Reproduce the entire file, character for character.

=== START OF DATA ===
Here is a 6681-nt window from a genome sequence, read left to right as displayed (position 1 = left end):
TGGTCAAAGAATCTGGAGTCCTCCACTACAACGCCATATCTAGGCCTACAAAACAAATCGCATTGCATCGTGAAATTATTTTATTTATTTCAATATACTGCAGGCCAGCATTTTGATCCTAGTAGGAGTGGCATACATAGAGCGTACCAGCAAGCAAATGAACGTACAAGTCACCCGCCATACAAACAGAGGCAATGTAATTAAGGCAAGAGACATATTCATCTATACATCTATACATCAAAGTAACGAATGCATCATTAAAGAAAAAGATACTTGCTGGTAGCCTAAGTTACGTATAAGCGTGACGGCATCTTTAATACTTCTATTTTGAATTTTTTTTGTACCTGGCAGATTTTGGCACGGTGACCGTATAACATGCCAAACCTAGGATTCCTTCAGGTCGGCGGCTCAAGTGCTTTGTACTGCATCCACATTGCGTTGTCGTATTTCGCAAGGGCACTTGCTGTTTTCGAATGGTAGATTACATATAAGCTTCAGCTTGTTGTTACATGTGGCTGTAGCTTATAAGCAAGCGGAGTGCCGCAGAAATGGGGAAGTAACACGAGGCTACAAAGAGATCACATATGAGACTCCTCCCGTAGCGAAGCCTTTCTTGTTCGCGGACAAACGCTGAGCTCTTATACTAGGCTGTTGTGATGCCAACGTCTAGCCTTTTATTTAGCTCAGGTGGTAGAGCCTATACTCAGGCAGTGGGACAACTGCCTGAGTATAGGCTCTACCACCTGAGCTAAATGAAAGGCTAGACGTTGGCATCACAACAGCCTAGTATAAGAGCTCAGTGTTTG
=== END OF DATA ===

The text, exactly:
Here is a 6681-nt window from a genome sequence, read left to right as displayed (position 1 = left end):
TGGTCAAAGAATCTGGAGTCCTCCACTACAACGCCATATCTAGGCCTACAAAACAAATCGCATTGCATCGTGAAATTATTTTATTTATTTCAATATACTGCAGGCCAGCATTTTGATCCTAGTAGGAGTGGCATACATAGAGCGTACCAGCAAGCAAATGAACGTACAAGTCACCCGCCATACAAACAGAGGCAATGTAATTAAGGCAAGAGACATATTCATCTATACATCTATACATCAAAGTAACGAATGCATCATTAAAGAAAAAGATACTTGCTGGTAGCCTAAGTTACGTATAAGCGTGACGGCATCTTTAATACTTCTATTTTGAATTTTTTTTGTACCTGGCAGATTTTGGCACGGTGACCGTATAACATGCCAAACCTAGGATTCCTTCAGGTCGGCGGCTCAAGTGCTTTGTACTGCATCCACATTGCGTTGTCGTATTTCGCAAGGGCACTTGCTGTTTTCGAATGGTAGATTACATATAAGCTTCAGCTTGTTGTTACATGTGGCTGTAGCTTATAAGCAAGCGGAGTGCCGCAGAAATGGGGAAGTAACACGAGGCTACAAAGAGATCACATATGAGACTCCTCCCGTAGCGAAGCCTTTCTTGTTCGCGGACAAACGCTGAGCTCTTATACTAGGCTGTTGTGATGCCAACGTCTAGCCTTTTATTTAGCTCAGGTGGTAGAGCCTATACTCAGGCAGTGGGACAACTGCCTGAGTATAGGCTCTACCACCTGAGCTAAATGAAAGGCTAGACGTTGGCATCACAACAGCCTAGTATAAGAGCTCAGTGTTTG